At the start of August I was invited along to a travel blogging event in Leeds with Icelolly.com, the holiday price comparison, for a day full of hanging out with lovely bloggers and listening to expert talks accompanied by nibbles and cocktails. There were great talks on the day covering SEO for travel bloggers, how to work with brands (and not sell out), and all things video.
It was fantastic to spend a day having fun and learning at the same time, so here are some of my key takeaways from Blog at the Beach that I hope you might find useful too!
SEO for Travel Bloggers – Rob Frost from WMG
Even though the content of Rob’s talk wasn’t new to me, he did a great job of explaining SEO for bloggers in a clear, concise way. Rob provided lots of takeaways to put into action if you aren’t already doing it – and a nudge in the right direction if you know you’re not doing everything you could be!
There are plenty of simple things you can do to improve the quality of your website in Google’s eyes, many of which you can do easily using the Yoast plug-in if you’re using WordPress:
- Title tags – this should be between 30 and 65 characters; this means your title tag (as opposed to your blog post’s title) may need trimming down to fit
- Moz has a title tag preview tool that shows you how your title will appear – useful since different characters are different sizes!
- Meta descriptions – this is the summary that shows up below the title in Google’s search results; if you don’t set one then Google will pull a random sentence to display so it makes sense to write one that lets the searcher know what the post is about; it helps to add a call to action in there to encourage click-through
- Internal linking – this is basically including links within your blog content to other parts of your blog; if you refer to something you’ve written about before, link through – it encourages readers to explore more and lets Google know the pages you’re linking to are important.
Top 3 Tools to Use:
- Google Search Console (the re-branded Webmaster tools) – gives you insight into what search terms are bringing people to your website
- Google Adwords – allows you find the best keywords to use based on what people search for; go for terms that have a good search volume but low competitiveness for the optimum chance of ranking for this; base your content around this keyword but don’t stuff it full or it won’t read naturally and will look spammy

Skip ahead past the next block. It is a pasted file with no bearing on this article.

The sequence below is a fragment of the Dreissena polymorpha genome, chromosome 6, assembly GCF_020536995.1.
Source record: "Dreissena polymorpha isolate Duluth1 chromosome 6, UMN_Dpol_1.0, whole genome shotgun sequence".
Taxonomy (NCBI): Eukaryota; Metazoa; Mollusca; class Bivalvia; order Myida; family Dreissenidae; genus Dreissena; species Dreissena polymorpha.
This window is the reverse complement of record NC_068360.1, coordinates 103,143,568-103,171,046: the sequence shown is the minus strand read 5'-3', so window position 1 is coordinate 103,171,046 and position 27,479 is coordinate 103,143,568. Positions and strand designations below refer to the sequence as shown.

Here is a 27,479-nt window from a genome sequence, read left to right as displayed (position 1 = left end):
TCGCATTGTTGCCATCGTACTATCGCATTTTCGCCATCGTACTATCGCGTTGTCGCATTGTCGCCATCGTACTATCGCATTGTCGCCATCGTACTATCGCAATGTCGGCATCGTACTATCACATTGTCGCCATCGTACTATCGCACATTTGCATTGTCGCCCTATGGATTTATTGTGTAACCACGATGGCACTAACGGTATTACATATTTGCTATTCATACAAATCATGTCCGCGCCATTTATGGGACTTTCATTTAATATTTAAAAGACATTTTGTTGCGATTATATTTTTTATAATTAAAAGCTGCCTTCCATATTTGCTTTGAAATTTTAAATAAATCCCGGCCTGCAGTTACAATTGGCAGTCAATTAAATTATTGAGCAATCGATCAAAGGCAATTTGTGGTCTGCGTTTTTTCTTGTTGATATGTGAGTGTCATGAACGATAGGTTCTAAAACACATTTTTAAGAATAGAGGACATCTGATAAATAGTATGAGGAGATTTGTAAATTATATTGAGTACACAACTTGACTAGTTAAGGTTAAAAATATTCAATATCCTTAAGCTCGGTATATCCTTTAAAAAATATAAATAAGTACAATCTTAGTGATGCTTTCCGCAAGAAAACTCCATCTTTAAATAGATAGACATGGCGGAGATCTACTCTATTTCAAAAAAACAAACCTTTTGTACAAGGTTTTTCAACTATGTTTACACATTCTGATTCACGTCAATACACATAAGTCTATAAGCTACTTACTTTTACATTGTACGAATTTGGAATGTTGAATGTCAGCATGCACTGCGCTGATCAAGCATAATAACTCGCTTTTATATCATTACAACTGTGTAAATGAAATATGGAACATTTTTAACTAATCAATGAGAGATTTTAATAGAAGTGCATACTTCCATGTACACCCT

- Google Analytics – once set up, you can view all of your blogs vital statistics: traffic, bounce rate, referring websites, and so on.
Rob kindly counted us down to cocktail time during his talk and we were treated to a selection of concoctions by The Alchemist, a buffet of tasty treats and the chance to take some snaps in the pop-up beach area.
Working with travel brands without losing your style – Monica from The Travel Hack
This was the talk I was most excited about for the day – I’ve been a huge fan of Monica’s since discovering her blog through working on a campaign for London City Airport where Monica was one of the judges for the challenge. The topic was also one that I think affects most bloggers, in travel or any niche, and it was refreshing to see the areas of reviews and payments talked about openly. Accepting payment or products can sometimes be frowned upon but, so long as you only write about what you love, create great content and keep your own personality, these things can help us to create better content (running a blog would be an expensive business otherwise!). Here are some other key takeaways from Monica’s talk:
- Only accept what you love – when you get approached with all sorts of offers, it can be tempting to go for something that you wouldn’t usually talk about or buy for yourself. Monica hits the nail on the head perfectly with this: “Anything you blog about should also pass the ‘Best Friend Test’” – if you wouldn’t recommend it to your best friend, don’t blog about it!
- Find your niche – this came up time and time again; it isn’t about pigeon-holing yourself, but rather building yourself up as an expert in a field. The more you are an expert in an area, the more opportunities you will get and the more value you will provide to brands and your readers
- Don’t be afraid to approach brands – this is much more than putting a generic request out though; you need to be targeted in your approach! Monica set out these pointers for what to include in your pitch:
- Who are you?
- About your blog
- Do you have a specialist niche? No? Get one!
- What do you want?
- What will you provide in return?
- Why your brands are a good match
- Examples from your previous brand collaborations
- Testimonials (or link to media pack)
- Can you provide any extras such as videos, professional photos, coverage on larger blogs, websites or print publications? If you provide something of great value or you can prove you can increase their sales then you can work on paid collaborations too.
You can find a full round-up of Monica’s talk on her blog.
Travel Video Q&A – Greg from Travizeo
Greg’s passion and enthusiasm for videography was evident right from the start of his very energetic talk. I think everyone in the room left buzzing with ideas!
- Use natural lighting – and lots of it
- Video with a raw, unedited feel is popular right now – and great if you don’t have masses of time to spend editing (take advantage of it!)
- It’s not the camera that counts, it’s what you do with it – getting steady shots are far more important than fancy equipment so start small!
So that’s my Blog at the Beach round-up of what was a great event – you can get a further peek of the day over on Icelolly’s blog.